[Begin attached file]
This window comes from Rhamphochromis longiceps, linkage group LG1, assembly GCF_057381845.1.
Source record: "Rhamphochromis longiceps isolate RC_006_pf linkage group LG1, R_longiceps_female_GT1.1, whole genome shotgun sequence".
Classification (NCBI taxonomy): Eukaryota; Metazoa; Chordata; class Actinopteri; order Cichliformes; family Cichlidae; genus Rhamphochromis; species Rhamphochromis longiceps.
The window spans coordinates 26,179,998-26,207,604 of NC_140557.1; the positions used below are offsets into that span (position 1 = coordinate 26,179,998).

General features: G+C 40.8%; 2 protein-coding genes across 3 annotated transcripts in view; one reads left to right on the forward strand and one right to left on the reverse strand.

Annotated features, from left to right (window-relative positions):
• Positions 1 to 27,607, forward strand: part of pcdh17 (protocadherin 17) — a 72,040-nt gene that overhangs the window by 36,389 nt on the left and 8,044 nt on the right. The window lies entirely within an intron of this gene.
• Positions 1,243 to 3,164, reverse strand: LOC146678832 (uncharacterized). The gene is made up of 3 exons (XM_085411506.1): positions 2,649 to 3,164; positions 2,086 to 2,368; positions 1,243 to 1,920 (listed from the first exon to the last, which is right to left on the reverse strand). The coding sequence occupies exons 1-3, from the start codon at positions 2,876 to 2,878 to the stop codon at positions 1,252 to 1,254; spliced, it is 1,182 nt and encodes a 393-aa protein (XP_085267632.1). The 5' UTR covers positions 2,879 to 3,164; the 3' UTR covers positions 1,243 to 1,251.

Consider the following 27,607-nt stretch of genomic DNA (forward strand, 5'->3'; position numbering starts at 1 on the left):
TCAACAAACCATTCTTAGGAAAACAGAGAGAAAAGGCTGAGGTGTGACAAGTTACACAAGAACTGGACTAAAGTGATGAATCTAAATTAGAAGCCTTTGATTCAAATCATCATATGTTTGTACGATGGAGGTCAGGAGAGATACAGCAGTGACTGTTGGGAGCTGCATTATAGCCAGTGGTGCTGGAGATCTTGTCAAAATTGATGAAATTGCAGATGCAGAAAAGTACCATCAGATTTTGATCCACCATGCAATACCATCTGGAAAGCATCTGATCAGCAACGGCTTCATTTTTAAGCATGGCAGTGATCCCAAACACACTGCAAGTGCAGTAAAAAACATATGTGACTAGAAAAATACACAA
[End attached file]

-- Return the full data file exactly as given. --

This window comes from Rhamphochromis longiceps, linkage group LG1, assembly GCF_057381845.1.
Source record: "Rhamphochromis longiceps isolate RC_006_pf linkage group LG1, R_longiceps_female_GT1.1, whole genome shotgun sequence".
Classification (NCBI taxonomy): Eukaryota; Metazoa; Chordata; class Actinopteri; order Cichliformes; family Cichlidae; genus Rhamphochromis; species Rhamphochromis longiceps.
The window spans coordinates 26,179,998-26,207,604 of NC_140557.1; the positions used below are offsets into that span (position 1 = coordinate 26,179,998).

General features: G+C 40.8%; 2 protein-coding genes across 3 annotated transcripts in view; one reads left to right on the forward strand and one right to left on the reverse strand.

Annotated features, from left to right (window-relative positions):
• Positions 1 to 27,607, forward strand: part of pcdh17 (protocadherin 17) — a 72,040-nt gene that overhangs the window by 36,389 nt on the left and 8,044 nt on the right. The window lies entirely within an intron of this gene.
• Positions 1,243 to 3,164, reverse strand: LOC146678832 (uncharacterized). The gene is made up of 3 exons (XM_085411506.1): positions 2,649 to 3,164; positions 2,086 to 2,368; positions 1,243 to 1,920 (listed from the first exon to the last, which is right to left on the reverse strand). The coding sequence occupies exons 1-3, from the start codon at positions 2,876 to 2,878 to the stop codon at positions 1,252 to 1,254; spliced, it is 1,182 nt and encodes a 393-aa protein (XP_085267632.1). The 5' UTR covers positions 2,879 to 3,164; the 3' UTR covers positions 1,243 to 1,251.

Consider the following 27,607-nt stretch of genomic DNA (forward strand, 5'->3'; position numbering starts at 1 on the left):
TCAACAAACCATTCTTAGGAAAACAGAGAGAAAAGGCTGAGGTGTGACAAGTTACACAAGAACTGGACTAAAGTGATGAATCTAAATTAGAAGCCTTTGATTCAAATCATCATATGTTTGTACGATGGAGGTCAGGAGAGATACAGCAGTGACTGTTGGGAGCTGCATTATAGCCAGTGGTGCTGGAGATCTTGTCAAAATTGATGAAATTGCAGATGCAGAAAAGTACCATCAGATTTTGATCCACCATGCAATACCATCTGGAAAGCATCTGATCAGCAACGGCTTCATTTTTAAGCATGGCAGTGATCCCAAACACACTGCAAGTGCAGTAAAAAACATATGTGACTAGAAAAATACACAA